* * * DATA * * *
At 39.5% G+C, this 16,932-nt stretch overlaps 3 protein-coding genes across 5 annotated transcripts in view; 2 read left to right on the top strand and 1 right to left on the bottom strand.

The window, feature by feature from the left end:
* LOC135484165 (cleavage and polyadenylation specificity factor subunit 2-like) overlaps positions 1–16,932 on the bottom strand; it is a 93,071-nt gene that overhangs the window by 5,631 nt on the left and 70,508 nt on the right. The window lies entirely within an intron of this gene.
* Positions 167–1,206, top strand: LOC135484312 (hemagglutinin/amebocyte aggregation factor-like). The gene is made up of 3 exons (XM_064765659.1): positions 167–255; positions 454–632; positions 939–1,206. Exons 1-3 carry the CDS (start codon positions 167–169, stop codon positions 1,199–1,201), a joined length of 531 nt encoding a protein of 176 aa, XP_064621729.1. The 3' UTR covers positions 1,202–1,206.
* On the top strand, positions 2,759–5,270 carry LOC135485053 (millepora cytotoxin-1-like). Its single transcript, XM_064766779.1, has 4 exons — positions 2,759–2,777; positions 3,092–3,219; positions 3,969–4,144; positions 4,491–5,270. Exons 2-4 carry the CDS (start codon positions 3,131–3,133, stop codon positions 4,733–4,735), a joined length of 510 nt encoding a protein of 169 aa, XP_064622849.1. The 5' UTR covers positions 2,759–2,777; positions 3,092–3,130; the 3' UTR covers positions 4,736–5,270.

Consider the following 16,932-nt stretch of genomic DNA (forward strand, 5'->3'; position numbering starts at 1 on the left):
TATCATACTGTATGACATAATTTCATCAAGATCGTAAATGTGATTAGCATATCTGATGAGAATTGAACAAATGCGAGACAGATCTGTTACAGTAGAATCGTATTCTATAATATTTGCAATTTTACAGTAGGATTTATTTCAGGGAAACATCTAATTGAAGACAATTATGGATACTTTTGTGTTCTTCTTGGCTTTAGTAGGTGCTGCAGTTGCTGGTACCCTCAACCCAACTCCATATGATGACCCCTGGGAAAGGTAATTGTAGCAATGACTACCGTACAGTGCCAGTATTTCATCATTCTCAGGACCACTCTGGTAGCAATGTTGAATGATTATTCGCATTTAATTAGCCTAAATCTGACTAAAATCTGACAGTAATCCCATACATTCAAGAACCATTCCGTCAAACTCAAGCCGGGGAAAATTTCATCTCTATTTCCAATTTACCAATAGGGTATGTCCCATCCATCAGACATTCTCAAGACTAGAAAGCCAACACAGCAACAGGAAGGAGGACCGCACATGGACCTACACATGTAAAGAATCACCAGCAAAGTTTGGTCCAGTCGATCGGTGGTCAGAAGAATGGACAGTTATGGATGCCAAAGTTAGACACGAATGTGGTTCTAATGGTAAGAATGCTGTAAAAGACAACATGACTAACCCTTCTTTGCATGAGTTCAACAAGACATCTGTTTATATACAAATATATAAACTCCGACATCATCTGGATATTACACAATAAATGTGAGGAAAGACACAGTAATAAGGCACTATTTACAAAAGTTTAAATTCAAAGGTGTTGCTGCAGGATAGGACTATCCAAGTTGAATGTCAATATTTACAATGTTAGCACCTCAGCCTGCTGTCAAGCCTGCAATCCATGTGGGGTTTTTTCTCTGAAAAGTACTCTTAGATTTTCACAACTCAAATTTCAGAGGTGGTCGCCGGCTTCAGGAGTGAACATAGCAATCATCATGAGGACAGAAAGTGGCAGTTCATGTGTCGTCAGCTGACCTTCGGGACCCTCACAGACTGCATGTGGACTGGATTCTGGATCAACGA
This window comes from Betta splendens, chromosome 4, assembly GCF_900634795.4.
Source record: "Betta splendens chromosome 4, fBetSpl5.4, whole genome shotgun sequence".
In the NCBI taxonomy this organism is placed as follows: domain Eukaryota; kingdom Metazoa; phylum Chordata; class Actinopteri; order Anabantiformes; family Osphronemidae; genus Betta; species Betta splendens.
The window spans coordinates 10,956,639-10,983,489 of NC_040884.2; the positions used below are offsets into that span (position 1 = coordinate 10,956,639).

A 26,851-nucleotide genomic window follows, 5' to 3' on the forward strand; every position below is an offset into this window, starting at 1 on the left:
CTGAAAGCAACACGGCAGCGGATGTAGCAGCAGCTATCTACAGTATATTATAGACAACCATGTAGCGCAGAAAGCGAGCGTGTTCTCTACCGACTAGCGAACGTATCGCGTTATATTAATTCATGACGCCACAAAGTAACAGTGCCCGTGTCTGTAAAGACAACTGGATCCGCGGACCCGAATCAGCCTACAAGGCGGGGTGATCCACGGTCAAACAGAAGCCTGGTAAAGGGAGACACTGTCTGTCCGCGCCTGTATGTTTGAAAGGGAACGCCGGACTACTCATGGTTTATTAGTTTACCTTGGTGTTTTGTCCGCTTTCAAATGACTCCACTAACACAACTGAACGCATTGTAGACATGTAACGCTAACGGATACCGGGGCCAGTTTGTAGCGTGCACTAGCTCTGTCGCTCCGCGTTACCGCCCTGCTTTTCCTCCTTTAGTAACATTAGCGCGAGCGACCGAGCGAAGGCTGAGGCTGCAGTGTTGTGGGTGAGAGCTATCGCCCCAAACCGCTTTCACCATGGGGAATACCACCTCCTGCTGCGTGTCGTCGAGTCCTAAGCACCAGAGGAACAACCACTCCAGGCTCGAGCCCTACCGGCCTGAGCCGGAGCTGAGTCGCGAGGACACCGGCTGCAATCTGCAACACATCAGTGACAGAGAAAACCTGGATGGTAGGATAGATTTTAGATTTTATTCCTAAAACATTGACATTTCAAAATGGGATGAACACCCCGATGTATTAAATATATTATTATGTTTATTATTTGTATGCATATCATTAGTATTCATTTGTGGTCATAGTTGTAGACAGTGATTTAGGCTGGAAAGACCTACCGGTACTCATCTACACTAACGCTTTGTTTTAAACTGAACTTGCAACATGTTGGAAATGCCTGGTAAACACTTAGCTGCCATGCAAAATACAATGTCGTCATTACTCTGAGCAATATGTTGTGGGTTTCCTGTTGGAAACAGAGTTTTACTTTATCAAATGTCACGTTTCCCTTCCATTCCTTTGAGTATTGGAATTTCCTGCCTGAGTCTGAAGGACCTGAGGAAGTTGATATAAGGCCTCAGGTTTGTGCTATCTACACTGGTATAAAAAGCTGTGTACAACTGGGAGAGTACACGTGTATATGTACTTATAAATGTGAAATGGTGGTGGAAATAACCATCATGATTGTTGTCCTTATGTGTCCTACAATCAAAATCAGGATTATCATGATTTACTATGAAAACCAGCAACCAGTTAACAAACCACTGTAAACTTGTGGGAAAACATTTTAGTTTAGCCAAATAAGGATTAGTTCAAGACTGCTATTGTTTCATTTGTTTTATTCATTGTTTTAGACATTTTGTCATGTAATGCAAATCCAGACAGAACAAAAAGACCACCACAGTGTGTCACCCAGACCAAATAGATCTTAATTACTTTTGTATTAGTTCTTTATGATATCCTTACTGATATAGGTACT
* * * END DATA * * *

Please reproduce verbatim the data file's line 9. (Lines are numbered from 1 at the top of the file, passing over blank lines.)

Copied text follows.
Source record: "Betta splendens chromosome 4, fBetSpl5.4, whole genome shotgun sequence".